The other intercultural theory is the high and low context model. This model explains the range of the clarity in which messages are shared in culture and the importance of communication background (Kittler et al., 2011 p. 65). This model shows communication methods among people using their communication abilities, including body language, gestures, verbal messages, relations, or non-oral messages. The high and low context model usually refers to nationalities, dialectical groups, or regional communities. Nevertheless, the model can also relate to professions, businesses, other social groups, and other online and offline communication settings. There is less direct oral and non-oral communication in high-context cultures, using minor communication signs and understanding more meaning into these minor straight messages. In contrast, low-context cultures require direct oral communication to comprehend the message being passed clearly and depend greatly on clear verbal skills. Although this high context model and low context cultures propose a popular structure in intercultural communication studies, it faces criticism for being deficient in empirical proof.

2.1 Two intercultural biographies

This section comprises two biographies, my Biography and another biography from another person in my class. The creation of these biographies was through filling an intercultural autobiography questionnaire by myself and another person.

2.2 My intercultural Biography

I am Ionela Tataru, born in 1986 and 34 years of age, Romanian Nationality. I was born in Bacau city in Romania. It is a beautiful country, and we experience four seasons. I am glad we can go to the sea and enjoy the snow during winter compared to the United Kingdom weather, which is not delightful.

I attended a sport high school, and those were the most beautiful years of my life. I made many friends and played all kinds of sports. I have been playing sport(handball) since I was eight years old. It is a beautiful team sport that can easily teach one how to become part of the team. I am passionate about sport in my life.

I come from a small family, my grandparents were born in 1933 in Bacau, and they worked in lands and took care of their home by selling groceries and earning their money. My parents managed to finish high school, and they both graduated and married at a young age, although I married at the age of 30. My mother was a chef, and my father an automotive mechanic. While I was young, we used to have dinner as a family and spend most of the weekends in my grandparents’ home. I currently live with my husband, daughter, and mother, who help me raise my daughter.

Men largely dominate our country, but I see women being more capable and doing better than most men. In our culture, we celebrate Christmas, Easter holidays, and Valentine’s day. My mother has her own house, and we do not pay rent there.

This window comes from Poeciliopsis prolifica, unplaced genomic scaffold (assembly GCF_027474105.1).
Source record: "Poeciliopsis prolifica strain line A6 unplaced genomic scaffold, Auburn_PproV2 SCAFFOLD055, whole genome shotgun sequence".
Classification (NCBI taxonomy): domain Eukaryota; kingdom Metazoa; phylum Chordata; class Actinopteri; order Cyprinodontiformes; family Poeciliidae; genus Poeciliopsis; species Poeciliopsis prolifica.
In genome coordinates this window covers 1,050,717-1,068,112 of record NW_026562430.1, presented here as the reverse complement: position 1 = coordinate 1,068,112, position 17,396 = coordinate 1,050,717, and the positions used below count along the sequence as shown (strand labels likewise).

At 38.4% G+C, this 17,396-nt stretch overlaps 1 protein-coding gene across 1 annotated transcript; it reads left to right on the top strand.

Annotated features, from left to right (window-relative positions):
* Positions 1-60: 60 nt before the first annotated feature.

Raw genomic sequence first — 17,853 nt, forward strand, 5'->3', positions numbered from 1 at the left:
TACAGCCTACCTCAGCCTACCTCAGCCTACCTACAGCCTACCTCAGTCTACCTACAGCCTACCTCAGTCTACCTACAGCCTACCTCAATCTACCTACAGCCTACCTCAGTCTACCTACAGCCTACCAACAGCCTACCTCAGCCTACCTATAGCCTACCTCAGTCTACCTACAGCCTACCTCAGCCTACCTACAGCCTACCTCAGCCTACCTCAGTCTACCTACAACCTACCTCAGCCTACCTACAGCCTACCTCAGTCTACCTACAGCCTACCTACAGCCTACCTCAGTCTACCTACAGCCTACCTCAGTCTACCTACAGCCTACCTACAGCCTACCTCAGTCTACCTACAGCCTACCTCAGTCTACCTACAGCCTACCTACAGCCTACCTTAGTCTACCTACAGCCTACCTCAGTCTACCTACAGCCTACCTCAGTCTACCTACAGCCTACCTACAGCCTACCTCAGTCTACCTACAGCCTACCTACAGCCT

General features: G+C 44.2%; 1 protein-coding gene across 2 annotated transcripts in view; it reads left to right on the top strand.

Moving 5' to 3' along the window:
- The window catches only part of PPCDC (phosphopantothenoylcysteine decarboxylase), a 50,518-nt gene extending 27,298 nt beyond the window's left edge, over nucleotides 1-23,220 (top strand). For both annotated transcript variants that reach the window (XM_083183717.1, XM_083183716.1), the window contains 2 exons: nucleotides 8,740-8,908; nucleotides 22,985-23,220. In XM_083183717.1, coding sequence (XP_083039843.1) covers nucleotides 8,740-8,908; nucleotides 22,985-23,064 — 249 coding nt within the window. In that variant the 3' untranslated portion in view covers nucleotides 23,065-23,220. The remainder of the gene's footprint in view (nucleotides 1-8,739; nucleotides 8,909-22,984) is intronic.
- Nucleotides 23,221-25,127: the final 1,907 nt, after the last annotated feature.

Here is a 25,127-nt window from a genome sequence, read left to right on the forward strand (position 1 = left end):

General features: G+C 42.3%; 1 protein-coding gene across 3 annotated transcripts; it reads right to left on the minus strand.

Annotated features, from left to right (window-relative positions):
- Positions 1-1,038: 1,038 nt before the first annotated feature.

In our city, there are many cars, approximately every two families one has a car, the city is populated, there are businesses, train, and airport in the city. We also have good schools and universities.

2.3 Intercultural biography of the other person

My name is Charles Park. I am from the United Kingdom and was born in London, and am of British Nationality. Both my parents and grandparents were born in Italy. I come from a rich and established family. In our society, we are ranked among the upper-middle class. My family members are all educated, including my grandparents. My father runs a very prosperous business with the support of my mother, who is a housewife. Both my parents and grandparents are from Italy, and they are of British Nationality. The city of London, where I was born, has many rich and established people.

In my city, most of the people live in apartments, and others own their buildings. The majority of people are educated. But many people are not friendly, generous, and kind to others. Majority practice individualism in my society. I come from a single-family, and I stay with my parents and one sister. In my family, we do not associate closely with grandparents and other extended members of the family.

My society lacks gender equality. For transport, we use mainly buses, trains, and private transports. The majority of the people have access to the internet, possess a smartphone, and access social media. In my country, rural and urban residing people benefit from these advantages. In my culture, we celebrate the major holidays; Christmas, Holi, Easter, New Year’s Day, Carnival, Halloween, Father’s and Mother’s Day, Boxing Day, and Good Friday.

My education at the college and university level impacts my career life a lot. In my personal life and social life, the Holy Bible guides me a lot. I went to high school and completed it successfully. My parents hold post-graduate degrees from universities. My grandmother and grandfather are graduates and have worked in many administrations.

3.0 Compare and contrast the information taken from the biographies using Intercultural theories

Intercultural theories and frameworks Personal cultural profile Cultural profile of another person